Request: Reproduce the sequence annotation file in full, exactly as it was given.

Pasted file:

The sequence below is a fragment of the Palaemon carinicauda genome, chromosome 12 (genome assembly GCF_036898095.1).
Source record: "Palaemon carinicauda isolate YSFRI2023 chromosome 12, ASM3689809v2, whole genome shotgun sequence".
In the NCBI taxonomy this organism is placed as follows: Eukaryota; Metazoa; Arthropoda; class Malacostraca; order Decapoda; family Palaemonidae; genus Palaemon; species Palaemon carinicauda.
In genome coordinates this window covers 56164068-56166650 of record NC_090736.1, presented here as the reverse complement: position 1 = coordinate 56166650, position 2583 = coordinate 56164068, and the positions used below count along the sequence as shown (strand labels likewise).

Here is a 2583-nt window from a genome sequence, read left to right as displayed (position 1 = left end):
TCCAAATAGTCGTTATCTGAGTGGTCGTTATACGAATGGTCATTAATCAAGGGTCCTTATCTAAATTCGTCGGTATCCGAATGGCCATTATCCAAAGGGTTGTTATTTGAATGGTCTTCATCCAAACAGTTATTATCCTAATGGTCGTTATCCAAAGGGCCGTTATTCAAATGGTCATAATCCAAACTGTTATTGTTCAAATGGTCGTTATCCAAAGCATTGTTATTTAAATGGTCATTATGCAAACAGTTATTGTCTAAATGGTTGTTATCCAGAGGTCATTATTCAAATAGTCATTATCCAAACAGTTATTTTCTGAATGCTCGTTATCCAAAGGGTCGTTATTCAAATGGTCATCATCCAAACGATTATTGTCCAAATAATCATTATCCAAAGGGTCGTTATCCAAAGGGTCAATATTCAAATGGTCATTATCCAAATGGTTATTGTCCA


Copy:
The sequence below is a fragment of the Palaemon carinicauda genome, chromosome 12 (genome assembly GCF_036898095.1).
Source record: "Palaemon carinicauda isolate YSFRI2023 chromosome 12, ASM3689809v2, whole genome shotgun sequence".
In the NCBI taxonomy this organism is placed as follows: Eukaryota; Metazoa; Arthropoda; class Malacostraca; order Decapoda; family Palaemonidae; genus Palaemon; species Palaemon carinicauda.
In genome coordinates this window covers 56164068-56166650 of record NC_090736.1, presented here as the reverse complement: position 1 = coordinate 56166650, position 2583 = coordinate 56164068, and the positions used below count along the sequence as shown (strand labels likewise).

Here is a 2583-nt window from a genome sequence, read left to right as displayed (position 1 = left end):
TCCAAATAGTCGTTATCTGAGTGGTCGTTATACGAATGGTCATTAATCAAGGGTCCTTATCTAAATTCGTCGGTATCCGAATGGCCATTATCCAAAGGGTTGTTATTTGAATGGTCTTCATCCAAACAGTTATTATCCTAATGGTCGTTATCCAAAGGGCCGTTATTCAAATGGTCATAATCCAAACTGTTATTGTTCAAATGGTCGTTATCCAAAGCATTGTTATTTAAATGGTCATTATGCAAACAGTTATTGTCTAAATGGTTGTTATCCAGAGGTCATTATTCAAATAGTCATTATCCAAACAGTTATTTTCTGAATGCTCGTTATCCAAAGGGTCGTTATTCAAATGGTCATCATCCAAACGATTATTGTCCAAATAATCATTATCCAAAGGGTCGTTATCCAAAGGGTCAATATTCAAATGGTCATTATCCAAATGGTTATTGTCCA